Why Howard Stern Should Dump Sirius XM and Move to the Internet

Why Howard Stern Should Dump Sirius XM and Move to the Internet

“The internet needs you,” I said to Howard Stern when I called into the show this morning as he was ranting about his contract negotiations with Sirius XM and the possibility that he could take his show and more to the net.

Do it, Howard.

“You made satellite radio,” I told him. “You will make the internet.” For Stern is the one media entity who can absolutely, positively get people to pay online – even me, the alleged opponent of all things paid. Today I pay $12 a month for Stern – more, actually, with my internet account and my wife’s and son’s cars. Stern is talking about charging $5 a month and for that we’d get his radio show plus his TV shows plus much more, even music – and no advertising (“why should I hire a sales force?” he asked).

Sold.

Why the hell would I pay for Howard Stern and not pay for news? Because Howard is unique. News isn’t. There’s no end of potential competition for any news provider and its unique value expires in seconds. Not so Howard. Arianna Huffington was wrong when she says that people will pay for business news and porn. There’s no need to pay for porn because there’s no scarcity of people who will strip and shtupp in front of a webcam. But there’s only one Howard.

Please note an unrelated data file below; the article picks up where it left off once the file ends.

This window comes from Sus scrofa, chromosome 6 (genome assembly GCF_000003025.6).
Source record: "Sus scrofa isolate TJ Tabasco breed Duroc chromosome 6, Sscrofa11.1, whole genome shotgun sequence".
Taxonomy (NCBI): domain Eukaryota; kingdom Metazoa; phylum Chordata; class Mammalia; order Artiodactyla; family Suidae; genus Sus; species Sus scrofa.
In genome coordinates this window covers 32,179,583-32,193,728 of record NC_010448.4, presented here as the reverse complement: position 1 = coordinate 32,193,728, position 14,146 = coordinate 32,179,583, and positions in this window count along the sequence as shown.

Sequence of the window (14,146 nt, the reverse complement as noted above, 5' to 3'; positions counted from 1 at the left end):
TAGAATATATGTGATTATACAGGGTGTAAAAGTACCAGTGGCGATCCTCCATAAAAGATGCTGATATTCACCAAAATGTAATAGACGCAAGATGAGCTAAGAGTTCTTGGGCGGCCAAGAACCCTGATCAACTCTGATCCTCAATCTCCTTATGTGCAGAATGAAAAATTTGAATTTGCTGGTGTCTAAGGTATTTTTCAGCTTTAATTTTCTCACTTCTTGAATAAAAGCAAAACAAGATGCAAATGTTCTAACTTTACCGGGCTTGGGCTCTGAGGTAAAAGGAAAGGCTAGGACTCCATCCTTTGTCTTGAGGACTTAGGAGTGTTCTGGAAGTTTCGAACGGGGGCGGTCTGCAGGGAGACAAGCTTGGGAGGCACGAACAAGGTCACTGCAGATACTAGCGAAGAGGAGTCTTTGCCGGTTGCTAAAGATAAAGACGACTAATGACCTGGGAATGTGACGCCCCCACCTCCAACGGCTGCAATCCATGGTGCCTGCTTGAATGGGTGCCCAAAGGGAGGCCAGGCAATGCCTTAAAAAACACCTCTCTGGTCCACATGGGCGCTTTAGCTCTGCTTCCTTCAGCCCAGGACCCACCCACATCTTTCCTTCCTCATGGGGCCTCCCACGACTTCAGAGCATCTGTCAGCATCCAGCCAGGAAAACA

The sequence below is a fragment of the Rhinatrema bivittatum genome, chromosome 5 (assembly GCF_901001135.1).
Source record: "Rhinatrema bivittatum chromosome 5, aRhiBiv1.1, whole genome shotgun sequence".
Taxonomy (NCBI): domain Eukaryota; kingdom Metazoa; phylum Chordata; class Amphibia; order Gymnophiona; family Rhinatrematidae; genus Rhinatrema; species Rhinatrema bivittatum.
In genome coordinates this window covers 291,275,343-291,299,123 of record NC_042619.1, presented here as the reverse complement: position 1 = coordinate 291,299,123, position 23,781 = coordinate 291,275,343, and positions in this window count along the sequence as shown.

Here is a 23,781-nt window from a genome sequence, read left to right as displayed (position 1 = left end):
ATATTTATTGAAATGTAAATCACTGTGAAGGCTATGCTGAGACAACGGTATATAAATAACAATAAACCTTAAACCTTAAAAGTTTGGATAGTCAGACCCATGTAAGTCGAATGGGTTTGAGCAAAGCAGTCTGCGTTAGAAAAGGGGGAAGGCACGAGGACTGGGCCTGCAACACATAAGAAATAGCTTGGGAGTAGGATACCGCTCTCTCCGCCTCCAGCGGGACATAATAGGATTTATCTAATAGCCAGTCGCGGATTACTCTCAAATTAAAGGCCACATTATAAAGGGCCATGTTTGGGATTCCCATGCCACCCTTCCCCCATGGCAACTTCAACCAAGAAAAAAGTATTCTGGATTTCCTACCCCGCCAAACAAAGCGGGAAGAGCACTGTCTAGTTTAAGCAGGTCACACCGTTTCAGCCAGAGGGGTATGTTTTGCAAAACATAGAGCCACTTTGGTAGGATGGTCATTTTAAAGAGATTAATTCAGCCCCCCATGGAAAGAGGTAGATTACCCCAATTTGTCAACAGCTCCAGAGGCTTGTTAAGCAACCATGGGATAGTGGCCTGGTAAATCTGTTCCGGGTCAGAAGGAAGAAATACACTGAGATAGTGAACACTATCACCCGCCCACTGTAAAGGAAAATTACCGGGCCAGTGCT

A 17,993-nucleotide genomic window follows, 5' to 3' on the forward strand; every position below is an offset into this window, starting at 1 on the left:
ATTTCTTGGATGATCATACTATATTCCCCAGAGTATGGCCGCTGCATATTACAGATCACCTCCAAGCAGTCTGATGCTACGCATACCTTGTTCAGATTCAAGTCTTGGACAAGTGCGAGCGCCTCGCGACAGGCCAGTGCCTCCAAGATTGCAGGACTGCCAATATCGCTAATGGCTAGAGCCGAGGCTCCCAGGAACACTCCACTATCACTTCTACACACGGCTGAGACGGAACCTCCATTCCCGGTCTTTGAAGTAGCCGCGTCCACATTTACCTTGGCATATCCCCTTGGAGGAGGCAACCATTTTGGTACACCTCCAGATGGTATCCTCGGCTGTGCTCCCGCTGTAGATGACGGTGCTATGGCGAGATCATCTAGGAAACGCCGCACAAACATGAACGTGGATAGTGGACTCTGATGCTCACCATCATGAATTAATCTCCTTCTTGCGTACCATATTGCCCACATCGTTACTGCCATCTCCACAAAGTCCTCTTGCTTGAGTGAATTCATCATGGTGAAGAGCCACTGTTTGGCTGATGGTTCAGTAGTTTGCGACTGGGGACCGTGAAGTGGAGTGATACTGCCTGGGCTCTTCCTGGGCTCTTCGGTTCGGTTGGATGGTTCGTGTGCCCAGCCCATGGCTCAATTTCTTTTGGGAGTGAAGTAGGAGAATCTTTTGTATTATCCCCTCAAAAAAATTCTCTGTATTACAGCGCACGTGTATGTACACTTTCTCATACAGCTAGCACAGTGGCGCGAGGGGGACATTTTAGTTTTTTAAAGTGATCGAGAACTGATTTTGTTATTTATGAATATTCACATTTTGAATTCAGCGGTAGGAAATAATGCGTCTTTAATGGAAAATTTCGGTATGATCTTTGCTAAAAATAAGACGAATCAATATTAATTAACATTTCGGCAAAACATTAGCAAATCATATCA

I wrote about Howard’s potential internet empire here. Fellow Howard fan Doc Searls wrote about the potential here. Way back in 2005, I wrote an open letter to Sirius’ Mel Karmazin urging him to embrace the internet and see satellite as just as transitional delivery mechanism for his valuable content (ignore the fucking spam links on the post). He didn’t listen. Apparently, he’s not listening to Howard, either.

Fine. Even though I’m a Sirius shareholder and even though his departure would lead to a plummet in the stock price (from 2

Jeff Jarvis blogs about media and news at Buzzmachine.com. The author of What Would Google Do? (HarperCollins 2009), Jarvis is associate professor and director of the interactive journalism program at ...read more

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  • tran van nam

    Erik Oster is an Assistant Editor at The Faster Times and a writer, editor and musician from Fairfield County, Connecticut. After graduating Goucher College in 2008 with a degree in creative writing http://suanha360.com.vn/

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